On May 4th and 5th the Municipal Art Society hosted its annual Jane’s Walks NYC, a series of 100+ guided walks and bike tours throughout the five boroughs.  The walks covered everything from historical tours of neighborhoods to Sandy recovery efforts in storm damaged areas.  We joined an exciting walk led by The Brooklyn Greenway Initiative which showed off sections of their planned 14 mile waterfront greenway.  More than just a bike lane, this greenway will provide efficient connections between Brooklyn’s emerging neighborhoods and new parks as well as add green infrastructure to the roads on which it will be implemented.


Our tour was led by Milton Puryear, lead planner and co-founder of the Brooklyn Greenway Initiative and Michael Porto, an urban planner and board member.  As a co-founder, Mr. Puryear has been involved with the Brooklyn Greenway Initiative for over ten years.  In the beginning the project was an idea between neighbors living in the Columbia Waterfront District, but after attracting interest and support from the Regional Plan Association they are now overseeing implementation and will eventually manage stewardship of the greenway.

Our tour started with a walk along Water Street, the designated road the Greenway will be built out on in Dumbo.  Water Street is a good example of the challenges that the Iniatitive has encountered on this long planning process.  The roads of Dumbo are made out of historical belgium blocks, and the subsurface utilities are quite old.  In order to accommodate bikes and support green infrastructure a lot of work has to be done, while getting support from local residents.

Dumbo's belgian block streets
Dumbo’s belgian block streets

Following along Water Street through Vinegar Hill (where we smelled the amazing aroma coming from Damascus Bakery) we came along to the edge of the Navy Yard.  We ventured off the Greenway’s path a bit to explore a special landmark, the federal style Commandant’s House.


Continuing our walk along the edge of the Navy Yard we stopped at the recently renovated Sands Street Gate to discuss the recent economic development happening within. It’s impressive to see the rebirth and reuse of such a large site that had been very empty after being demilitarized.  However, despite all the advantages of the Brooklyn Navy Yard has for industrial and commercial tenants, transit access has been difficult for the sprawling site which is located relatively far from many subway stops.  Improving overall access via the Greenway is intended to encourage bicycle commuting for the workers.  In fact, bike lanes are already present on the Navy Yard’s grounds.  Speaking of cyclists, as we continued to walk around the site we were passed by the colorfully adorned five borough bike tour riders passing us along Kent Ave.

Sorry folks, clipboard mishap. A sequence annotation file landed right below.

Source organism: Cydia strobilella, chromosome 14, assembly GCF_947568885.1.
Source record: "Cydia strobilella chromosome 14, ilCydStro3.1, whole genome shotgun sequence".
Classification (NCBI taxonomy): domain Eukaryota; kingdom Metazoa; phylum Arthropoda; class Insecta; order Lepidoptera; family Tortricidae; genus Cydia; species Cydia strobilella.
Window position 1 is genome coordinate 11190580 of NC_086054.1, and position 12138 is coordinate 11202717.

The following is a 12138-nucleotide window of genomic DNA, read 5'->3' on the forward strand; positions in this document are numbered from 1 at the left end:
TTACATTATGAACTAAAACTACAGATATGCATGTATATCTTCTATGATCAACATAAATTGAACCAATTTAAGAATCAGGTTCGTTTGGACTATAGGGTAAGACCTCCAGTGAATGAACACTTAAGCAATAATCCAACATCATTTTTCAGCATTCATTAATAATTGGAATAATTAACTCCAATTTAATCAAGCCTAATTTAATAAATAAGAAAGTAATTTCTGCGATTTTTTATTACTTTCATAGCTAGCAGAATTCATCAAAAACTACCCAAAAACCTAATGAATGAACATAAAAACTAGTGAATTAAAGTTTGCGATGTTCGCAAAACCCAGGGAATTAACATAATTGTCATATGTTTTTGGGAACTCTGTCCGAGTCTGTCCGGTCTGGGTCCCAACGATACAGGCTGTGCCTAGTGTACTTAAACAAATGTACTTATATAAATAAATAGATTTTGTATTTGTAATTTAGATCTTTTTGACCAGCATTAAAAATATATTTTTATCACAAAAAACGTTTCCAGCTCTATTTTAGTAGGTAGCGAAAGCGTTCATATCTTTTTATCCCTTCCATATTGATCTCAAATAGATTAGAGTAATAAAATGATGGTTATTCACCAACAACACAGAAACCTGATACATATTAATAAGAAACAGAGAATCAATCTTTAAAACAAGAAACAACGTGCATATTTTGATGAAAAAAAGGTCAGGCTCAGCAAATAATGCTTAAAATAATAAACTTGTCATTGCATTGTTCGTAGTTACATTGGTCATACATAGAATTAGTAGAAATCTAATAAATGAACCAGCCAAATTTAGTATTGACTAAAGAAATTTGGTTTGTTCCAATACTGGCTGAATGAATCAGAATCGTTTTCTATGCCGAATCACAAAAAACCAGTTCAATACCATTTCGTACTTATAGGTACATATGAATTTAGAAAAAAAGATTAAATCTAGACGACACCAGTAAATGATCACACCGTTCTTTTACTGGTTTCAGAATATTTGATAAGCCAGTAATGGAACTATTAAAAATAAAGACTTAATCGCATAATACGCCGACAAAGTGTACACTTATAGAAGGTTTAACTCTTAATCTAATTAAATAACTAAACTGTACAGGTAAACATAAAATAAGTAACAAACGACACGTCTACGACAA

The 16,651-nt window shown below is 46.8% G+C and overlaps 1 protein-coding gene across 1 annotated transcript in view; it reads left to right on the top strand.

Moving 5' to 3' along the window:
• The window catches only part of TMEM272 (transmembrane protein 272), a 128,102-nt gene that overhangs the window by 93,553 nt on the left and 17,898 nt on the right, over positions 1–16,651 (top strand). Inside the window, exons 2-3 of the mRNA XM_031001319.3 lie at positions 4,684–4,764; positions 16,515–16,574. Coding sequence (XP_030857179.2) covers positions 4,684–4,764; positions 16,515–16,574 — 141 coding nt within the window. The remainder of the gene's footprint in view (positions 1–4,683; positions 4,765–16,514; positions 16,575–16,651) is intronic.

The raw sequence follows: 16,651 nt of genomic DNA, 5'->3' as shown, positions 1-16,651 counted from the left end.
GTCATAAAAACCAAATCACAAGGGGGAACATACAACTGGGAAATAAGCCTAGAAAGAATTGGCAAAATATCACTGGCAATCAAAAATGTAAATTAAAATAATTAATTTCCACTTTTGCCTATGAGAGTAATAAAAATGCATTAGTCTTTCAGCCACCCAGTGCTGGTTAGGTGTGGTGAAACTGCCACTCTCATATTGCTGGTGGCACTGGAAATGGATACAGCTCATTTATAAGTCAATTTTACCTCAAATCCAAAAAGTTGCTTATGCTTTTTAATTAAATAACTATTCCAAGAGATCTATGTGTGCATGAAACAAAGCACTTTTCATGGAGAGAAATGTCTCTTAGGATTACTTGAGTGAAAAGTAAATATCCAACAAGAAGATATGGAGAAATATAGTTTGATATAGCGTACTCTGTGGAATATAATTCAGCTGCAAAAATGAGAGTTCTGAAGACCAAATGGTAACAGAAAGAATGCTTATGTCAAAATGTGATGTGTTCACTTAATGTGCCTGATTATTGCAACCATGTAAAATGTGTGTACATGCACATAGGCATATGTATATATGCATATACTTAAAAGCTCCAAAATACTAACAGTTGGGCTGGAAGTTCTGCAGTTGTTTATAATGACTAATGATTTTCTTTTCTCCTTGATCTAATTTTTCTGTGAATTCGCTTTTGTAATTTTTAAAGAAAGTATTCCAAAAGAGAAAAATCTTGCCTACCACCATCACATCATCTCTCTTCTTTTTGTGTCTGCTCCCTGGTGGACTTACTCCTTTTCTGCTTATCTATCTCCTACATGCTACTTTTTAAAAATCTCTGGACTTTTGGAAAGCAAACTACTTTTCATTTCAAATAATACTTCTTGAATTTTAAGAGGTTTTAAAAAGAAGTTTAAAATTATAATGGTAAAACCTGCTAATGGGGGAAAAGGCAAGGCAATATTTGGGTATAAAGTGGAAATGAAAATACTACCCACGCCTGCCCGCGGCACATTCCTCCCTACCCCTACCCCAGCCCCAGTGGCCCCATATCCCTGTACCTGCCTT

It is fitting that the bike tour passes along Kent Ave., as this is a key stretch of the planned Greenway.

An image of how Flushing Avenue will look after the project is complete. (New York DOT)
An image of how Flushing Avenue will look after the project is complete. (New York DOT)

To get a better understanding of the types of projects that the Brooklyn Greenway Initiative is helping spearhead beyond the greenway, our guides led us to the abandoned Brooklyn Navy Yard Hospital.


The purpose of exploring these 20 acres of closed off land was to show the abandoned Cemetery, which the Navy Yard Development Corporation and the Greenway Initiative are proposing to turn it in to a landscaped park with native plants.

A view of the Cemetery today
A view of the Cemetery today
A rendering of the future landscaping
A rendering of the future landscaping

The Greenway’s proximity to the waterfront,  the challenges its supporters have experienced trying to weave through multiple neighborhoods and its focus on transportation are very similar to Robert Moses efforts to build the Brooklyn Queens Expressway.  But it is there that the similarities stop.  The BQE really split apart neighborhoods as is very evident in neighborhoods like Ft. Greene and Williamsburg.  The Greenway, by contrast, acts as an extremely attractive connector between neighborhoods.  Whereas roads typically add to storm water management issues and can be bad for local water quality, this greenway will reduce these hazards by applying significant green infrastructure.  And finally, the Greenway is a very forward way of thinking about the new Brooklyn Waterfront. As heavy industry is replaced by new residential and commercial space, this project will allow us to easily reclaim the space for walking and biking for commuting or recreation.

Although we technically did not finish the walk to our destination in Williamsburg, what we did see was more than enough to contemplate and become enthusiastic for the future of the Brooklyn Waterfront Greenway.  When considering the focus of pedestrian activity, health and connectivity that are the foremost goals, I could only think how appropriate this tour was part of Jane’s Walk NYC; as surely Jane Jacobs would be a supporter (if not a board member!) of the Brooklyn Greenway Initiative.